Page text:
Mike Cho Development

Add “blocks” in WordPress

One of the coolest features of Drupal, that WordPress has no true equivalent for, is the block. This is what you can think of as a piece of content that can be placed in various locations on the page.

Sounds like widgets, right? Indeed, that is the closest analogue to the block. The difference is one, that Drupal makes it very easy to make blocks of anything, whereas WordPress has a limited repertoire of widget types, and two, that Drupal has a flexible way of displaying them on the page.

In both cases, to get a similar effect, you need to write some PHP in WordPress.

Let’s go ahead and do that!

Our goal — see the three “blocks” under the image

The behavior I seek is the three gray blocks under the image. These are blocks in Drupal, but will be widgets in WordPress. They are, if you don’t mind me re-using the word, like Lego blocks that I’ll be able to display anywhere I like. You could think of them as sidebars or parts of a sidebar that I’m displaying in a three-column row.

Register the widget areas

The first step is to call the register_sidebar() function. If your theme already has a sidebar, this will already be in place, normally in the ‘widgets_init’ hook.

It’s easy enough to modify the existing function (it may be called your_theme_widgets_init() ) by adding additional calls to register_sidebar.

In my theme, which is built from Underscores, it looked like this:

function fake_drupal_widgets_init() {
	register_sidebar(
		array(
			'name'          => esc_html__( 'Sidebar', 'fake-drupal' ),
			'id'            => 'sidebar-1',
			'description'   => esc_html__( 'Add widgets here.', 'fake-drupal' ),
			'before_widget' => '<section id="%1$s" class="widget %2$s">',
			'after_widget'  => '</section>',
			'before_title'  => '<h2 class="widget-title">',
			'after_title'   => '</h2>',
		)
	);
}
add_action( 'widgets_init', 'fake_drupal_widgets_init' );

The existing call to register_sidebar is creating a region where widgets can be placed. In the default Underscores theme, that will be in the sidebar. We will do the same thing, but will call it in a place of our choosing.

Now, as I have three blocks, I’ll need to register three new widget areas. Here is my code:

register_sidebar(
		array(
			'name'           => esc_html__('Recent News', 'fake-drupal'),
			'id'             => 'recent-news-view',
			'description'    => esc_html__('Add widgets here', 'fake-drupal'),
			'before_widget'  => '<aside id="%1$s" class="widget-area %2$s">',
			'after_widget'   => '</aside>',
			'before_title'   => '<h2 class="recent-news-view-title">',
			'after_title'    => '</h2>',
		)
	);
	register_sidebar(
		array(
			'name'           => esc_html__('Upcoming Events', 'fake-drupal'),
			'id'             => 'upcoming-events-view',
			'description'    => esc_html__('Add widgets here', 'fake-drupal'),
			'before_widget'  => '<aside id="%1$s" class="widget-area %2$s">',
			'after_widget'   => '</aside>',
			'before_title'   => '<h2 class="upcoming-events-title">',
			'after_title'    => '</h2>',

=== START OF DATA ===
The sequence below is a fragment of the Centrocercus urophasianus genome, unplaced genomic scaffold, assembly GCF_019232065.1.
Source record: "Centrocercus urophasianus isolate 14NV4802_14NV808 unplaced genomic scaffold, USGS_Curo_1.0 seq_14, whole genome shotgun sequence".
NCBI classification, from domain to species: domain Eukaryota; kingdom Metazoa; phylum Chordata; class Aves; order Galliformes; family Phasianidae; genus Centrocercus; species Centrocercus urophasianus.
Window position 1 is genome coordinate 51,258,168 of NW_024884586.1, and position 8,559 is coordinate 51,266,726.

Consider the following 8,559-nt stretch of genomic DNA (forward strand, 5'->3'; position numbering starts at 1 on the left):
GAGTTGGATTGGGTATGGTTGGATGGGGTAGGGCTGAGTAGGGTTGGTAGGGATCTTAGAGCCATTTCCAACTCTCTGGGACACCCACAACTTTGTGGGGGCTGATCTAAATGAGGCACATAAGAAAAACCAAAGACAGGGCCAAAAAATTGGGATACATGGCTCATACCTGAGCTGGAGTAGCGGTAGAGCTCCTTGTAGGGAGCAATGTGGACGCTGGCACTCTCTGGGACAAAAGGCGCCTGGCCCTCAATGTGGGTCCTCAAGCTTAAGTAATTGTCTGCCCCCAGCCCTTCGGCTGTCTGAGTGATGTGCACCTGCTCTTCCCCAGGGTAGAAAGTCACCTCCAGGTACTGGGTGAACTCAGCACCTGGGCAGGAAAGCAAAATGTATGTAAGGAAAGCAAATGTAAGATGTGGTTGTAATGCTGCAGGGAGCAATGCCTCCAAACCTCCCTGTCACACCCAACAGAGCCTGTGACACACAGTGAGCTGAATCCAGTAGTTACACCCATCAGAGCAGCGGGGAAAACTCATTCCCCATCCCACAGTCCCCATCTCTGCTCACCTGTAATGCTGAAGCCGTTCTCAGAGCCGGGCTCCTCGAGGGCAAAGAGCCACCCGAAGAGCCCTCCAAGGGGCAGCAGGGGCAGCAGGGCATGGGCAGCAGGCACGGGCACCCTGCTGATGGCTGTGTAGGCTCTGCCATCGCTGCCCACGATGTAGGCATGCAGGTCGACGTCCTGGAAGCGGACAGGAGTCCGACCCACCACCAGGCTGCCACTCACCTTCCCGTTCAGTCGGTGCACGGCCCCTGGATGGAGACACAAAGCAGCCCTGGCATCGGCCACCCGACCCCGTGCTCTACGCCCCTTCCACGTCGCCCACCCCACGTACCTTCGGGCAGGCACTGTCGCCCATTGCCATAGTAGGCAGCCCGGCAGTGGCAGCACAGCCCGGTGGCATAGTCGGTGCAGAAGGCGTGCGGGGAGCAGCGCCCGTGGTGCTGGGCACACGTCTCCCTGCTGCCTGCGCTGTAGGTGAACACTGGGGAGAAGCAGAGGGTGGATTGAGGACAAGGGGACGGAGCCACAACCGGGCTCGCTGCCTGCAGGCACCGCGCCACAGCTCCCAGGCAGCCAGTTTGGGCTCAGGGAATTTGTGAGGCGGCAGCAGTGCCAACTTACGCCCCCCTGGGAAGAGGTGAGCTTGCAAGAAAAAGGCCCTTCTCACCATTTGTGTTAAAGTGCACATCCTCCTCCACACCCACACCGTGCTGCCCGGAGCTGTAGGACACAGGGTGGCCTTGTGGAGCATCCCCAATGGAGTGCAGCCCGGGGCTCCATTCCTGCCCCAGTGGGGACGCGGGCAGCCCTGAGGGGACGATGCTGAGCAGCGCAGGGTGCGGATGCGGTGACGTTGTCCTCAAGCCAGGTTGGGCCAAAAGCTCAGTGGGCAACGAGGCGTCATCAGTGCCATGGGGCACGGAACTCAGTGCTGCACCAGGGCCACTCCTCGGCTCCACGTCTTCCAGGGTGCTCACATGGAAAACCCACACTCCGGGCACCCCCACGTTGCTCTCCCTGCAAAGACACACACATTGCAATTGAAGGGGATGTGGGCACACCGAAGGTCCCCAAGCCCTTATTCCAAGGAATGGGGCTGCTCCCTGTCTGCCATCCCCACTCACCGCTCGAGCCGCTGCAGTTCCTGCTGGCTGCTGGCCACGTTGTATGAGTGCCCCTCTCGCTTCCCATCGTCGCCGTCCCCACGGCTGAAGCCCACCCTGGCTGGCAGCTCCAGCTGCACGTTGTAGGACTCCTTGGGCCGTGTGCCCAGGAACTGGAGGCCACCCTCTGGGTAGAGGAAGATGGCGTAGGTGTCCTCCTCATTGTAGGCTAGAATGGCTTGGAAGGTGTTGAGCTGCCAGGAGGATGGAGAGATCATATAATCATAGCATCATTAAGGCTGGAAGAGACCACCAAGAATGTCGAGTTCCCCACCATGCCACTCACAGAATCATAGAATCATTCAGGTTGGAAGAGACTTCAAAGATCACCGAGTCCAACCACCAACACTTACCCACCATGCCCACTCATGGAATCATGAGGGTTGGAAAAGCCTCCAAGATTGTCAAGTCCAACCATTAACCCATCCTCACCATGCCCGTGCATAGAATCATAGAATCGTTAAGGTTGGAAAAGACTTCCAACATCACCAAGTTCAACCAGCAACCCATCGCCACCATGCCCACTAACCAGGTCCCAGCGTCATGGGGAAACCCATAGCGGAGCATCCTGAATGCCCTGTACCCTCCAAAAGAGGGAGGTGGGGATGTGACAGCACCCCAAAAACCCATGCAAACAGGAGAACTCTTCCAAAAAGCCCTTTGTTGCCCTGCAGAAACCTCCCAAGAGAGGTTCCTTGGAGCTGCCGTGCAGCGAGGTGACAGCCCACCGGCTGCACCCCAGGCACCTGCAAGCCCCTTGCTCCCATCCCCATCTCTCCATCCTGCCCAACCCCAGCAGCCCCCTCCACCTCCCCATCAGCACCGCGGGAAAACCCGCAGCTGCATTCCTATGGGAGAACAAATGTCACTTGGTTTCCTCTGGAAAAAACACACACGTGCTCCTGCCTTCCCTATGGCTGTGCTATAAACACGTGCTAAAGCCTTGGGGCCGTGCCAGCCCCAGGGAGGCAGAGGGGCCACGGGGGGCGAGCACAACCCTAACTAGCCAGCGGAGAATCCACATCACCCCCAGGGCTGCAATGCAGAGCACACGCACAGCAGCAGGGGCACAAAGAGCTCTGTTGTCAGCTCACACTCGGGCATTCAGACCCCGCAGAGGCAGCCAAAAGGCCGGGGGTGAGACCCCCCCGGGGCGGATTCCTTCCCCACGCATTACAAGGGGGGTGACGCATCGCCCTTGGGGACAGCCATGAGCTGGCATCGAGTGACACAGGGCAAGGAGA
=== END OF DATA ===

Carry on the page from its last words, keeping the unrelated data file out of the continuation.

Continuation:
)
	);
	register_sidebar(
		array(
			'name'           => esc_html__('Departments', 'fake-drupal'),
			'id'             => 'departments-view',
			'description'    => esc_html__('Add widgets here', 'fake-drupal'),
			'before_widget'  => '<aside id="%1$s" class="widget-area %2$s">',
			'after_widget'   => '</aside>',
			'before_title'   => '<h2 class="departments-title">',
			'after_title'    => '</h2>',
		)
	);

This goes inside the existing function. It will create three new widget areas that can then be deployed inside the theme.

Add content to the widget areas

Now go into your WordPress dashboard, to Appearance/Widgets. Here–if all goes well–you will find three new widget areas on the right. Their names and description will be reproduced from the code you just wrote.

The “Available Widgets” on the left are the sorts of things you can put into the new widget areas.

I put the “Archives,” “Recent Posts,” and “Calendar” widgets into my new widget areas. These are placeholders, as later on, I want to add custom functionality here (another thing that Drupal does easily, but with WordPress, requires code).

Place the new widget-areas in the theme

We’re almost there! We have registered the new widget areas, put widgets in them, and now have only to tell WordPress where these new blocks will go.

As I am using them in my front-page.php, that’s where I will go.

It’s a simple matter of calling the function dynamic_sidebar (the names of the functions really show where the whole idea of widgets came from). The argument will be a string calling either the name or the id of the newly registered widget.

In my case, I am going to plop these in a structure like this:

<section class="three-cols">
        <div class="col">
            <?php dynamic_sidebar( 'departments-view' ); ?>
        </div>
        <div class="col">
            <?php dynamic_sidebar( 'recent-news-view' ); ?>    
        </div>
        <div class="col">
        <?php dynamic_sidebar( 'upcoming-events-view' ); ?>
        </div>
    </section>

I made a section with three divs in it. Each div will contain one of the new widget areas.

The result, with a bit of css to control the display (made the containing section a flexbox container):

The initial deployment of WordPress widgets

A bit rough, but you can see where this is going. I need to add some more css to get it up to snuff, visually, and then I need to write some code to get the widget content to be what I actually want, instead of these placeholders.